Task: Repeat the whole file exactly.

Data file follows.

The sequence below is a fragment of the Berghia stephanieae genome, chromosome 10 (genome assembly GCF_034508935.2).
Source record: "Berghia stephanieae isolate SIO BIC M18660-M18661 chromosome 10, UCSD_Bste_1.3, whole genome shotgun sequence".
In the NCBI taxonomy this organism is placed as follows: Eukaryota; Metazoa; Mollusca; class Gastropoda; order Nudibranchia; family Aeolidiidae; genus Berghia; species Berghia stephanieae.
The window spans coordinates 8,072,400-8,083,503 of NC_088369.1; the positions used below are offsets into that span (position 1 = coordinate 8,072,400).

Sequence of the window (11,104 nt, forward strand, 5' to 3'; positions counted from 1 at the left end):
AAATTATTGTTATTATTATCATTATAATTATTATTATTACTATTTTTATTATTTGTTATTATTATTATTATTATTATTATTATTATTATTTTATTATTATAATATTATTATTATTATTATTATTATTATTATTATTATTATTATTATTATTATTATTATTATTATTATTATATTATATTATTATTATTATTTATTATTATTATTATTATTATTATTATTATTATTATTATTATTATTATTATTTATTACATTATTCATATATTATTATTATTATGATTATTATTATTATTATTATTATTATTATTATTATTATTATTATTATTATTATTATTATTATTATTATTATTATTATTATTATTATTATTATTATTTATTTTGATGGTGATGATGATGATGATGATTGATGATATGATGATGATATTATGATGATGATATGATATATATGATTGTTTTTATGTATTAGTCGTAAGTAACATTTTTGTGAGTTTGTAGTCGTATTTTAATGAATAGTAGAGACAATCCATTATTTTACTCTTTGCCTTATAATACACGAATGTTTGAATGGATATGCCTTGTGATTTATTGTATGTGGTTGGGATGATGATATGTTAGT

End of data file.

The sequence below is a fragment of the Berghia stephanieae genome, chromosome 10 (genome assembly GCF_034508935.2).
Source record: "Berghia stephanieae isolate SIO BIC M18660-M18661 chromosome 10, UCSD_Bste_1.3, whole genome shotgun sequence".
In the NCBI taxonomy this organism is placed as follows: Eukaryota; Metazoa; Mollusca; class Gastropoda; order Nudibranchia; family Aeolidiidae; genus Berghia; species Berghia stephanieae.
The window spans coordinates 8,072,400-8,083,503 of NC_088369.1; the positions used below are offsets into that span (position 1 = coordinate 8,072,400).

Sequence of the window (11,104 nt, forward strand, 5' to 3'; positions counted from 1 at the left end):
AAATTATTGTTATTATTATCATTATAATTATTATTATTACTATTTTTATTATTTGTTATTATTATTATTATTATTATTATTATTATTATTTTATTATTATAATATTATTATTATTATTATTATTATTATTATTATTATTATTATTATTATTATTATTATTATTATTATTATATTATATTATTATTATTATTTATTATTATTATTATTATTATTATTATTATTATTATTATTATTATTATTATTTATTACATTATTCATATATTATTATTATTATGATTATTATTATTATTATTATTATTATTATTATTATTATTATTATTATTATTATTATTATTATTATTATTATTATTATTATTATTATTATTATTATTTATTTTGATGGTGATGATGATGATGATGATTGATGATATGATGATGATATTATGATGATGATATGATATATATGATTGTTTTTATGTATTAGTCGTAAGTAACATTTTTGTGAGTTTGTAGTCGTATTTTAATGAATAGTAGAGACAATCCATTATTTTACTCTTTGCCTTATAATACACGAATGTTTGAATGGATATGCCTTGTGATTTATTGTATGTGGTTGGGATGATGATATGTTAGT